and


anything
else
that
reinforces
the
tactile
experience
of
print.
In
addition
to
that,
there


are
options
in
development
for
more
niche
products,
including
customized


magazines
the
readers
can
create
themselves
by
selecting
the
kind
of
content
they


 Yada
/
18


want.
There
is
a
prototype
system
at
printcasting.org
for
the
custom
reader
that
can


be
adapted
to
a
Gannett
strategy.
Another
experiment
the
company
may
want
to
try


is
“reverse
publishing”
online
content.
Each
Gannett
news
website
already
has
a


social
network
where
users
are
allowed
to
blog
and
comment.
Have
editors
select


the
best
of
those
comments
to
publish
in
their
newspapers
or
into
a
new
niche


magazine
that
can
target
different
advertisers
looking
for
a
younger
demographic.


This
gives
online
contributors
the
thrill
of
seeing
their
work
in
print,
it
gives


advertisers
exposure
they
wouldn’t
get
online,
and
it’s
inexpensive
to
implement.


3)
Focus
on
a
different
subsidy
altogether
to
bring
in
revenues.
The
tough


times
in
the
journalism
industries
are
not
a
coincidence
—
it
is
difficult
to
fund
real


news
and
information.
It
may
benefit
news
organizations,
then,
to
find
a
completely


separate
business
to
generate
the
cash
flow
until
the
economy
recovers.
The
success


of
The
Washington
Post
Company
is
a
lesson
that
Gannett
is
very
close
to
learning.


Their
acquisition
of
Kaplan,
a
tutoring
company,
turned
the
business
into
a
profit‐

generating
venture.
Gannett
has
entered
into
a
few
related
businesses
other
than


journalism,
but
they
may
need
to
step
outside
their
way
of
thinking
even
further.



MY
RECOMMENDATION


I
would
recommend
that
Gannett
take
option
3.
I
was
convinced
by
the
statistics


I
saw
and
the
news
articles
I
read
about
how
The
Washington
Post,
while
not


flourishing,
is
actually
performing
decently
despite
the
circumstances.



 Yada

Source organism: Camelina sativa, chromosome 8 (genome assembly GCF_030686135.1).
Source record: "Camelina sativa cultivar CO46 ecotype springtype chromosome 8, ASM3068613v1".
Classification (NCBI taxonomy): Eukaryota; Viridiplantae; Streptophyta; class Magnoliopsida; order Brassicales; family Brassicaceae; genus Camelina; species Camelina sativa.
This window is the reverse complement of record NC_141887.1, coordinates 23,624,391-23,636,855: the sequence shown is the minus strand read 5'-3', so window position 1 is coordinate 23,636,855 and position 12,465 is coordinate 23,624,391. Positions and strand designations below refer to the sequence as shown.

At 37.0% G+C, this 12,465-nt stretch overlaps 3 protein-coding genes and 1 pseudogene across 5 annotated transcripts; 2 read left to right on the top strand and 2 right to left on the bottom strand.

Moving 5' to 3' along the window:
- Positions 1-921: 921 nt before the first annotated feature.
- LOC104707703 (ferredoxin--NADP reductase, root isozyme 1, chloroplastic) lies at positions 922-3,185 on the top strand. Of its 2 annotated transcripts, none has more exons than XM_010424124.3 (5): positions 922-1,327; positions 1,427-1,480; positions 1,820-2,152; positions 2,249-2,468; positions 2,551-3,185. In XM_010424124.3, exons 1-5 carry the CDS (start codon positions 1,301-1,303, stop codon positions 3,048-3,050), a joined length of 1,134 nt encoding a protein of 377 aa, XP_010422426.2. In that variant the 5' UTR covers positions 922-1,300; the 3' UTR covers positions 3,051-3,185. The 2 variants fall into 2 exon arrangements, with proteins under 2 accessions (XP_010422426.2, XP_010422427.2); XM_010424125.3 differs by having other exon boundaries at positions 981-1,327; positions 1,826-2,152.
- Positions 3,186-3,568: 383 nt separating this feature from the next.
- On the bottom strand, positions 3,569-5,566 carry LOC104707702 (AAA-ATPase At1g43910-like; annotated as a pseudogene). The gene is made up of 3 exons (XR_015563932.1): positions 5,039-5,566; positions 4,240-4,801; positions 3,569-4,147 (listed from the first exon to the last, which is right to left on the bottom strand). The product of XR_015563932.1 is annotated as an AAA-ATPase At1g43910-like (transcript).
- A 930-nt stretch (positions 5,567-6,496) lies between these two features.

/
19


I
think
it
is
too
soon
for
the
company
to
risk
completely
abandoning
print
when


it
is
still
making
such
a
large
chunk
of
revenues.
When
more
definitive
data
comes
in


from
the
Detroit
Free
Press
experiment,
then
perhaps
I
can
recommend
option
1.


Option
2
makes
sense
in
the
short
term
only,
because
print’s
days
are
numbered.


However,
it
would
not
hurt
to
implement
more
reinforcement
for
the
print
product


in
the
meantime,
because
that
is
Gannett’s
biggest
revenue
vehicle.


Option
3
has
the
most
proof
to
back
it
up
in
the
example
of
the
Washington
Post


Company.
Washington
Post,
however,
despite
the
conflict‐of‐interest
accusations,


had
the
benefit
of
reader‐perceived
journalistic
integrity
and
making
business


decisions
based
on
more
than
just
the
bottom
line.
Gannett
does
not
have
that.


I
am
not
advocating
abandoning
the
news
business;
in
fact
in
the
long
run
it
may


help
solve
the
puzzle
on
how
to
operate
a
company
that
serves
societal
as
well
as


financial
purposes.
There
will
always
be
readers
interested
in
quality
journalism,


but
there
may
not
always
be
a
sustainable
business
model
attached
to
it.
Journalism


may
have
to
be
a
company’s
loss
leader.


It
is
extremely
important
that
businesses
of
the
size
and
stature
of
Gannett


continue
to
find
other
related
revenue
streams
to
bring
into
the
company
and
in


return
fund
the
important
information
communities
need
to
be
educated.



Until
the
economy
becomes
more
stable
and
the
future
of
the
news
industry


becomes
more
clear,
news
organizations
everywhere
will
have
to
do
the
same.




 Yada
/
20